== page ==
Po­etry And Mo­tion

Run­ning in­spires poet He­len Mort and calls to mind other works

Runner's World (UK) - - Contents -

How a love of run­ning in­spires poet He­len Mort

He­len Mort has been run­ning since she was 12. ‘Run­ning has of­fered me clar­ity,’ says the poet and writer, 31, who lives in Der­byshire. ‘The day makes much more sense when you look down at it from the top of Stan­age Edge. I’ve al­ways used run­ning as a source of cre­ative in­spi­ra­tion, too – I love to take a line or an idea out with me and try to write a poem in my head as I go.’

He­len’s first col­lec­tion, Divi­sion­street, was short­listed for the Costa Book Awards and the TS Eliot Po­etry Prize. Here she shares five of her favourite routes and the lines of po­etry each evokes.


My reg­u­lar morn­ing run from my home in Ch­ester­field, Der­byshire, fol­lows the Trans Pen­nine Trail that hugs the canal. Run­ning by Tap­ton Lock at dawn, I of­ten see herons and think of Paul Far­ley’s de­scrip­tion of their take-off, how a heron


I love run­ning in Lon­don at dusk, es­pe­cially a route I know well from Lewisham to Black­heath and Green­wich: crest­ing the hill by the ob­ser­va­tory to see the city be­low, re­mem­ber­ing all the times I’ve set off for the Lon­don Marathon. Amy Low­ell cap­tured Lon­don at night bril­liantly in

A Lon­don Thor­ough­fare. 2 A.M.,

de­scrib­ing how the moon


Noth­ing beats a cir­cuit of the Fair­field Horse­shoe, a Lake­land clas­sic. I’ll start from Ry­dal, get­ting stuck into the steep ground straight away. As I reach each summit, lines from Ger­ard Manley Hop­kins ring in my head:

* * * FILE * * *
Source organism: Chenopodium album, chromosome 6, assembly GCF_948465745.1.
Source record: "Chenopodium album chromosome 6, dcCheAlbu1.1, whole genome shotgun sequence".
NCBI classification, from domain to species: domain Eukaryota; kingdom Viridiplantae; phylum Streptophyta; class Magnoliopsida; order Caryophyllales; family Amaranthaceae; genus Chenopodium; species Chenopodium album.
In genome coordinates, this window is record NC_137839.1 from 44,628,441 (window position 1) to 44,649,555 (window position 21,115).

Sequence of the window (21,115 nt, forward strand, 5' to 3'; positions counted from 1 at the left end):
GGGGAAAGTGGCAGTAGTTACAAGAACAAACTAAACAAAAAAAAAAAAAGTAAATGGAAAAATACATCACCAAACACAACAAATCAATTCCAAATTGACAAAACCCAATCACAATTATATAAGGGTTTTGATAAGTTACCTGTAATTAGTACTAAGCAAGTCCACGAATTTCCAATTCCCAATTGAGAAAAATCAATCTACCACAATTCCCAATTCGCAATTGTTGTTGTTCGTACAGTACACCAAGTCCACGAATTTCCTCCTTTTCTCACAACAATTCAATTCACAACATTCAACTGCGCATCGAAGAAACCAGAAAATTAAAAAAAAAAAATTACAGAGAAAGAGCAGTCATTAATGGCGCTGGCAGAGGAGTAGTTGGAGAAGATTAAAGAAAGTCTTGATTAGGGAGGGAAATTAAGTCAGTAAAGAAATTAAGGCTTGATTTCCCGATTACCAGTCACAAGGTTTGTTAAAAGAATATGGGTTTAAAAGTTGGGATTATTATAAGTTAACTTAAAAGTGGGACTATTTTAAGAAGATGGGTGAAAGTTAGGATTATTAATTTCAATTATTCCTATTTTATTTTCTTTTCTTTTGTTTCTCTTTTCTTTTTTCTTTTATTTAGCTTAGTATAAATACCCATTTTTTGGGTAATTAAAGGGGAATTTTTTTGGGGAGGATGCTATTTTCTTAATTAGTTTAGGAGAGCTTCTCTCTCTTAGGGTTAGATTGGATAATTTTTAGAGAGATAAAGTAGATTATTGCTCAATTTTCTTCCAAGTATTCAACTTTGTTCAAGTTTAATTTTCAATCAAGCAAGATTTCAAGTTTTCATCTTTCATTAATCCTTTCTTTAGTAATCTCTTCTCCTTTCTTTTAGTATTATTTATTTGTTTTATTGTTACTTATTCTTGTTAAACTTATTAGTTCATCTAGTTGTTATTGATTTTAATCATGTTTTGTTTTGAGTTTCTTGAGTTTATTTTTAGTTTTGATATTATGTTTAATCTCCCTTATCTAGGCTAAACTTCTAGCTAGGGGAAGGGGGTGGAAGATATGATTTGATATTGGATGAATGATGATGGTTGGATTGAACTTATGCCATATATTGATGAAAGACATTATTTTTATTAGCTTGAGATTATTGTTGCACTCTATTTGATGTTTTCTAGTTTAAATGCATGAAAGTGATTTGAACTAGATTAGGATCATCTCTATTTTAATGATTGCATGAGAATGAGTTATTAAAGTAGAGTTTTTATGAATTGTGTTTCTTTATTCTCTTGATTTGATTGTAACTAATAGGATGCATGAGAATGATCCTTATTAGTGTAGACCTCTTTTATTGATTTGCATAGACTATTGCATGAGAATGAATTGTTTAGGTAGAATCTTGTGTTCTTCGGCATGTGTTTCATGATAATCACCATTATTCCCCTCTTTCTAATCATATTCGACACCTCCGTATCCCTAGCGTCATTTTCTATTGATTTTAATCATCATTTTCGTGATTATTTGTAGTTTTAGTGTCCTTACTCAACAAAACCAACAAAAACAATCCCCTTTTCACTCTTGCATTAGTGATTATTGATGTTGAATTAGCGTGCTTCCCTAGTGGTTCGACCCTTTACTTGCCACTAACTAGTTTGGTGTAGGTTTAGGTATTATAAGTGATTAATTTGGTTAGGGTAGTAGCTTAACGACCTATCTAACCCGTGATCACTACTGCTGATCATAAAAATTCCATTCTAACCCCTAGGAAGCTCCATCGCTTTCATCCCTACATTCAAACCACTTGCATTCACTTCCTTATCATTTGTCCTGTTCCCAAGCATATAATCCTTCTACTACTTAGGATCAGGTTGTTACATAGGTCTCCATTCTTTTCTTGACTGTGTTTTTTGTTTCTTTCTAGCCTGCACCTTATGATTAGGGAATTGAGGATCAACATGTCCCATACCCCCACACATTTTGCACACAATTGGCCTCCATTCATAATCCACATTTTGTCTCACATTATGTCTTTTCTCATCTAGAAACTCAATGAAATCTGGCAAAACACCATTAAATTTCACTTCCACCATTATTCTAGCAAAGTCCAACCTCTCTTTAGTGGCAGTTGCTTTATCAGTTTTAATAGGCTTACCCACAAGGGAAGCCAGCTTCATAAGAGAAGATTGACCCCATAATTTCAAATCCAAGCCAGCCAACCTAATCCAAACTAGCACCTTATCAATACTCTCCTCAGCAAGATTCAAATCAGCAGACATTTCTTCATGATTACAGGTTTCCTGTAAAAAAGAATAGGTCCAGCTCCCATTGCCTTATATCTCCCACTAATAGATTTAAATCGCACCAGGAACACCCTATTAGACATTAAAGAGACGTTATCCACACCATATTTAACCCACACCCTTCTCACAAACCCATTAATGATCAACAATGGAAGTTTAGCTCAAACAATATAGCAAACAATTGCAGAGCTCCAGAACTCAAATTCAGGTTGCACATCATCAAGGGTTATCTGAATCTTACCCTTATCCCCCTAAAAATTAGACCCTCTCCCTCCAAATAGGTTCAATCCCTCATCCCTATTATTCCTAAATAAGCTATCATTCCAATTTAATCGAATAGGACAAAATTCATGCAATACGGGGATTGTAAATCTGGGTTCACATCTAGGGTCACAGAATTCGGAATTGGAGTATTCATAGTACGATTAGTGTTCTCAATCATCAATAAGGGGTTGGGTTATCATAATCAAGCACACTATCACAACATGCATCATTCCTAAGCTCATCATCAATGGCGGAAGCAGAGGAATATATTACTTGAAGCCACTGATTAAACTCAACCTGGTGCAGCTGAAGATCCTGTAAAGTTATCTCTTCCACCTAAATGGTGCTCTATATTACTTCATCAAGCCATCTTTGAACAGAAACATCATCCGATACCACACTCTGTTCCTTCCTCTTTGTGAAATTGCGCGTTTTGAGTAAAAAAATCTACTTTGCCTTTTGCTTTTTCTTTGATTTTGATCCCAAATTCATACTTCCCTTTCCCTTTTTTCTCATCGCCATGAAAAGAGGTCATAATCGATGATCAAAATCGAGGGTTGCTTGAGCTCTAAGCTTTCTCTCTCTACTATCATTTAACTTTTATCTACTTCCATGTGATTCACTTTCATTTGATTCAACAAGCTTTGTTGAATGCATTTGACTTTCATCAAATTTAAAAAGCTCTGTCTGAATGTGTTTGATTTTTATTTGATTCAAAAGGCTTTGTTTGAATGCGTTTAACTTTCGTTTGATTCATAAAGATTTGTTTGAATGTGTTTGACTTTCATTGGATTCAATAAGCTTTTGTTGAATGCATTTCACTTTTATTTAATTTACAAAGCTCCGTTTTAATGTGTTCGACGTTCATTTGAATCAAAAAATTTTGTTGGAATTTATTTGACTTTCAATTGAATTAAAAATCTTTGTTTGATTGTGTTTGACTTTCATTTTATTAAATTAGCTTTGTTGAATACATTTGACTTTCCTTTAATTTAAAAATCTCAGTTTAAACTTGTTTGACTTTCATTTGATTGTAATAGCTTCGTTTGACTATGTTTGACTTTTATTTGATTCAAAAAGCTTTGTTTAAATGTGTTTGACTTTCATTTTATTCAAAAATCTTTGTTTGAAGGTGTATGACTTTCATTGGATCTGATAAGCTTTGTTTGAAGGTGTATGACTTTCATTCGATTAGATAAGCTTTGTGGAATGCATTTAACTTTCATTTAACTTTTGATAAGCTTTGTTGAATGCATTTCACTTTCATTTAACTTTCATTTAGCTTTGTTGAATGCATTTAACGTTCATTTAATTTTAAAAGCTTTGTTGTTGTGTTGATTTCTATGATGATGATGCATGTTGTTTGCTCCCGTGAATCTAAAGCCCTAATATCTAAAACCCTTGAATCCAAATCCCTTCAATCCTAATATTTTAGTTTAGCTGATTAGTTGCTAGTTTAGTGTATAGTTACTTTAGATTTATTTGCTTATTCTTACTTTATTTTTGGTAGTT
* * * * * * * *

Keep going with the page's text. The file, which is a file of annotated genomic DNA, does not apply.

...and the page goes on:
‘O the mind, mind has moun­tains; cliffs of fall…’


One of my favourite routes in the Lake Dis­trict is a 10K around Ry­dal Wa­ter and Gras­mere Lake. The loom­ing pres­ence of Helm Crag brings to mind the sec­tion in The Pre­lude where Wil­liam Wordsworth de­scribes how ‘a huge peak black and huge As if with vol­un­tary power in­stinct Upreared its head.’

I’ve writ­ten lines in­spired by Gras­mere, too, and the eeri­ness of the Corpse Road to Ry­dal at night: ‘Who’d jog along the Cof­fin Path? Most evenings only me, hur­ry­ing be­tween the huddled trees…’


In Ed­in­burgh, I love run­ning next to the Wa­ter of Leith along the Walk­way, think­ing of the in­spir­ing lines Scot­tish Makar [na­tional poet for Scot­land] Jackie Kay wrote in her poem In the Long Run:

[From No worst, there is none: Pitched past pitch of grief] For me, run­ning is as much men­tal as it is phys­i­cal, a way to clear my head.

‘can­not light the city; It is too bright. It has white lamps, And glit­ters coldly.’

‘strug­gles into its wings and soars sun­wards and throws its huge over­coat across the earth.’

‘Aye, you’ll run: fast, slow, fast, and in slow mo­tion – Lop­ing past your bro­ken heart, the ways you were mis­taken.’

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